Saturday, October 7, 2000 - Page updated at 12:00 AM

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Wife killer sentenced to more than 46 years

Seattle Times staff reporter

KENT - On the Internet dating service he used before his wife's death, he was known simply as "Freedom."

But that's what Robert Durall lost yesterday in King County Superior Court as Judge Deborah Fleck ordered him to the exceptional sentence of 46 years and eight months in prison for the murder of his wife, Carolyn.

As Durall sat weeping, Fleck called the murder a case of "aggravated domestic violence preceded by a pattern of psychological abuse."

Despite being educated, professionally successful and a church leader, Durall was typical, Fleck said, of abusers who, despite their community standing, control their partners through psychological abuse and intimidation.

Durall, who will be 43 this month, reported his 36-year-old wife missing in August 1998. He told police, his three young children, his wife's friends and family that she had "run off" from their Renton home while he was upstairs taking a shower.

But her co-workers at Morgan Stanley Dean Witter in Bellevue knew she was planning to divorce Durall. They were concerned when she did not show up for work and could not be reached at home.

Letters in Carolyn's desk, detailing her unhappiness with Durall, helped link him to her disappearance. He was arrested on Aug. 26, 1998, and charged with first-degree murder. A few weeks later, he took police to a wooded area two miles off Interstate 90, where Carolyn's body was buried, with the agreement that his doing so would never be revealed to a jury.

Durall's trial began in June and was marked with bizarre twists, one coming near the end when he claimed strangers had abducted his wife and forced him to accompany them to the wooded area where they buried her and made him clean up the blood in the house.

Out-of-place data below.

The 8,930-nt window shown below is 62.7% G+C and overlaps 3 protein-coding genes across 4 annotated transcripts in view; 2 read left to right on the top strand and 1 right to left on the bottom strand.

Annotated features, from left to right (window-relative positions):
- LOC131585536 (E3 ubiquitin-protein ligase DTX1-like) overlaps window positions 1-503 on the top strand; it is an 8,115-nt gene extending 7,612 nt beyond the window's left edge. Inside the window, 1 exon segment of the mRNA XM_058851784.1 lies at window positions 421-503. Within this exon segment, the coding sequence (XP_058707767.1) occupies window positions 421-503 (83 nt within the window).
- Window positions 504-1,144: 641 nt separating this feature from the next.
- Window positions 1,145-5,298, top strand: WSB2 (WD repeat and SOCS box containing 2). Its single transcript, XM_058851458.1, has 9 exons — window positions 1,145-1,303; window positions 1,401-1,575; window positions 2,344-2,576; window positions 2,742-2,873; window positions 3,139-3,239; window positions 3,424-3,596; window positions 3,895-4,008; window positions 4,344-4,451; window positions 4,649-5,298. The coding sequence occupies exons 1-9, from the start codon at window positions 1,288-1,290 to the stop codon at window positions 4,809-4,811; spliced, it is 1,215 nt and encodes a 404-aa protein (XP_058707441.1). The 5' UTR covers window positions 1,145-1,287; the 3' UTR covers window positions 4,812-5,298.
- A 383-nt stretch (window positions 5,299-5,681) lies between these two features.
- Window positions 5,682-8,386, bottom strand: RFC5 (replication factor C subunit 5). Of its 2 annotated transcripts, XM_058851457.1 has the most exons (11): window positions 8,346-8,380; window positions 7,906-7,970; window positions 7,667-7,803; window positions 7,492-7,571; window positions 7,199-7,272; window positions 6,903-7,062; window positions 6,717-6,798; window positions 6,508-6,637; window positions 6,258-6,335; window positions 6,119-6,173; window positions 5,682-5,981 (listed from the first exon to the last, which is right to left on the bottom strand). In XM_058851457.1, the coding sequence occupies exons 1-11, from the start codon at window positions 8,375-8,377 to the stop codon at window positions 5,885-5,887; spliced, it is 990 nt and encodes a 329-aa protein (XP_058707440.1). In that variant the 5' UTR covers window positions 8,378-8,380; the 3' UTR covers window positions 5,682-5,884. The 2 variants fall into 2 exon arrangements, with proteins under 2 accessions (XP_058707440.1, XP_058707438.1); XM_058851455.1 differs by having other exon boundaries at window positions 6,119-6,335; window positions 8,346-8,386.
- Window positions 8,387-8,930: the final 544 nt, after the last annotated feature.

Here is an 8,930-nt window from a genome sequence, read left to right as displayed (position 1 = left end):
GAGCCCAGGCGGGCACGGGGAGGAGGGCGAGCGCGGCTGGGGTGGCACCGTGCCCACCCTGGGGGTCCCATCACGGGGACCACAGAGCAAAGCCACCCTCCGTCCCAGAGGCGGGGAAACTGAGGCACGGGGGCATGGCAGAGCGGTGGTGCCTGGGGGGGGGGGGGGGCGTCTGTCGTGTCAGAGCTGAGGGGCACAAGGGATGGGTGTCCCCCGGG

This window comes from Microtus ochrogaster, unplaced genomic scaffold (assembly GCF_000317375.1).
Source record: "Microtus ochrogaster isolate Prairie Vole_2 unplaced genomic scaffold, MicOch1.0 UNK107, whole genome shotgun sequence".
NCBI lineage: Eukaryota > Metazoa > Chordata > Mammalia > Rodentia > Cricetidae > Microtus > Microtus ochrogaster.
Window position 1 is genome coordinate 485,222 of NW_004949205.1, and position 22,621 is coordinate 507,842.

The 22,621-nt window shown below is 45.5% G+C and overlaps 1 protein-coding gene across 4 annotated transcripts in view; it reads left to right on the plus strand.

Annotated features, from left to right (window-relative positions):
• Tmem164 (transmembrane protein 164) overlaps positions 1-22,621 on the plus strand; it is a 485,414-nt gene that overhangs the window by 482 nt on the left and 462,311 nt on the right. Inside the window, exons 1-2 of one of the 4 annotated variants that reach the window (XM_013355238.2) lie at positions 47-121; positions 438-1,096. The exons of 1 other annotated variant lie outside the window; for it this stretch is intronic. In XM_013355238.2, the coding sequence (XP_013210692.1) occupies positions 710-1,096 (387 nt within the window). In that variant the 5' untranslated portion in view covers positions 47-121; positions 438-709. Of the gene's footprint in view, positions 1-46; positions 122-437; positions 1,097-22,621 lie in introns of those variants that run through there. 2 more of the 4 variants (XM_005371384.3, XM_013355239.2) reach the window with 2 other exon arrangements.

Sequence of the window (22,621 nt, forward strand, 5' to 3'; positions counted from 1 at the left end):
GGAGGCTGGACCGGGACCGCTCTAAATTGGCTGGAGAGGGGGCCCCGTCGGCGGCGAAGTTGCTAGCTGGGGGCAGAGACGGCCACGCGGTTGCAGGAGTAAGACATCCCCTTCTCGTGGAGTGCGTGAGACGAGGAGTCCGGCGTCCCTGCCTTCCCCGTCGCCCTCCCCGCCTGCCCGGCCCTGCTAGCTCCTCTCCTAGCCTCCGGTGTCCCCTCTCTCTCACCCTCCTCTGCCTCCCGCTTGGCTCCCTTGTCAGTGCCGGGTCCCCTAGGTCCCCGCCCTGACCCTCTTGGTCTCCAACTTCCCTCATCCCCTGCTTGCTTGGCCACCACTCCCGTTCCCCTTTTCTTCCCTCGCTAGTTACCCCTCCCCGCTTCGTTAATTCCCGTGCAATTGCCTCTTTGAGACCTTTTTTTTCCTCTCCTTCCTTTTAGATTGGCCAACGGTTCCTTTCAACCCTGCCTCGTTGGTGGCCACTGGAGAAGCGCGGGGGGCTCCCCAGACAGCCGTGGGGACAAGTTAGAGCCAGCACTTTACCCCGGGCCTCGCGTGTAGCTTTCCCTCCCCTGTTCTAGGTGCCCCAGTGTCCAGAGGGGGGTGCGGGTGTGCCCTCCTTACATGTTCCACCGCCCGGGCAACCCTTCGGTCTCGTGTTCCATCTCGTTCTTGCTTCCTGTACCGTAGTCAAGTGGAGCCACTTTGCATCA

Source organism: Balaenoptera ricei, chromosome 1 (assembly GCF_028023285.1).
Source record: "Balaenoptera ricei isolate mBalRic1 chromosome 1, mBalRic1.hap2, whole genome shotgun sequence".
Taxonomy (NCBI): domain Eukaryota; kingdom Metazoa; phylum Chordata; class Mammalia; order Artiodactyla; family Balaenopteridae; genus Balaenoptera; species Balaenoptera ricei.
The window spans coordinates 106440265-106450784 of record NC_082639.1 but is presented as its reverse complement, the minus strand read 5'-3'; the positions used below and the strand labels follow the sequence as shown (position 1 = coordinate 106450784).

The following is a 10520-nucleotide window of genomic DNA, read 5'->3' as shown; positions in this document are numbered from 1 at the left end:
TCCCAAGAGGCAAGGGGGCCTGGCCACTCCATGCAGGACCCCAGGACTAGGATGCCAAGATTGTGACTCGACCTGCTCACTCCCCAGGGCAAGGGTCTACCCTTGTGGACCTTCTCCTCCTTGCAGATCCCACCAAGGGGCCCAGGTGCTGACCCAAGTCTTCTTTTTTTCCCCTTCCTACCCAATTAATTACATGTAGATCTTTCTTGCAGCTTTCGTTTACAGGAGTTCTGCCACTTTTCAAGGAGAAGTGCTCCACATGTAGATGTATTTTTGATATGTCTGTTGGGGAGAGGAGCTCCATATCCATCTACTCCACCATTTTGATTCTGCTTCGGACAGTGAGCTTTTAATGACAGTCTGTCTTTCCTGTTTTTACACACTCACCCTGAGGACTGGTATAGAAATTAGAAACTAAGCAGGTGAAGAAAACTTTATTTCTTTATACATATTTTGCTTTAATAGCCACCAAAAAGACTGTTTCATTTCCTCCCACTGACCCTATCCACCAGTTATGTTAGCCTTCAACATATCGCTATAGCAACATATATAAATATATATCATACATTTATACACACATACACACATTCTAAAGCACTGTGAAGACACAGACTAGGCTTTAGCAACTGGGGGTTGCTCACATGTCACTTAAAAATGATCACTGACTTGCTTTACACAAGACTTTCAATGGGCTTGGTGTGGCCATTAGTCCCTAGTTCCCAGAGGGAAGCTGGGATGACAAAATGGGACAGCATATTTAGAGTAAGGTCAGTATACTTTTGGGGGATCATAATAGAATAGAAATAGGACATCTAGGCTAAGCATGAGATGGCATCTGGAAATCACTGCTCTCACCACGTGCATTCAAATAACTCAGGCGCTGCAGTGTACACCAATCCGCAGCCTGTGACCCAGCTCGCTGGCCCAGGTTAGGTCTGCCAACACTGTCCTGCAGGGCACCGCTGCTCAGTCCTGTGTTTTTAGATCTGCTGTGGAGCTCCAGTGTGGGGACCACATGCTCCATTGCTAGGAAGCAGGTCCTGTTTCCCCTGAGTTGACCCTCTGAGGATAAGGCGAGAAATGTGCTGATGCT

After only two hours of deliberation Aug. 7, the jury convicted Durall of first-degree murder. It was two years and one day after Durall took his wife out for dinner and drinks, and then, in their bedroom, beat her so viciously that Fleck, who has presided over many homicide trials, called photos of Carolyn Durall's body some of the most "horrific" she had ever seen.

While Durall's attorney, Don Minor, asked that Durall be sentenced within the standard range, 20 to 26 years, Senior Deputy Prosecuting Attorney Jeff Baird said Durall used the Internet to research ways to kill his wife, which showed he premeditated her death and therefore deserved an exceptional sentence.

Fleck agreed, sentencing Durall to slightly less than the 50 years Baird recommended and imposing a no-contact order that makes it illegal for Durall to contact his three children except through their guardian and the prosecutor's office.

Durall was solemn through most of the sentencing until a friend of Carolyn's showed a videotape with slides of her. There were pictures of Carolyn on horseback, in the kitchen, with her friends, family and children.

When Durall addressed the court, he emotionally told of knowing the pain of what it's like to have a family torn apart. He referred to the relationship he had with his wife as one of love and trust and noted that Carolyn wrote in a Bible she dedicated to him that he "was one of the nicest men she'd ever met."

He did not, however, take responsibility for her death, Fleck said, characterizing his demeanor - particularly during the trial - as "sniveling."

Carolyn Durall's mother, Lenore Roberts, told Durall he was a "monster" who had disgraced not only his own family, but Roberts and her husband, Jim.

The Robertses, who are in their 60s, are raising the couple's children, and while they don't regret it, it wasn't what they expected to be doing in their retirement years.

Two years ago, Roberts, on behalf of the children, filed a wrongful-death suit in King County Superior Court against Durall to obtain funds from the estate to support the children. Tuesday, a judge ordered funds from the estate to be dispersed.

But it's little compensation.

"The light has gone out of my life," Roberts told the court.

Copyright (c) 2000 Seattle Times Company, All Rights Reserved.


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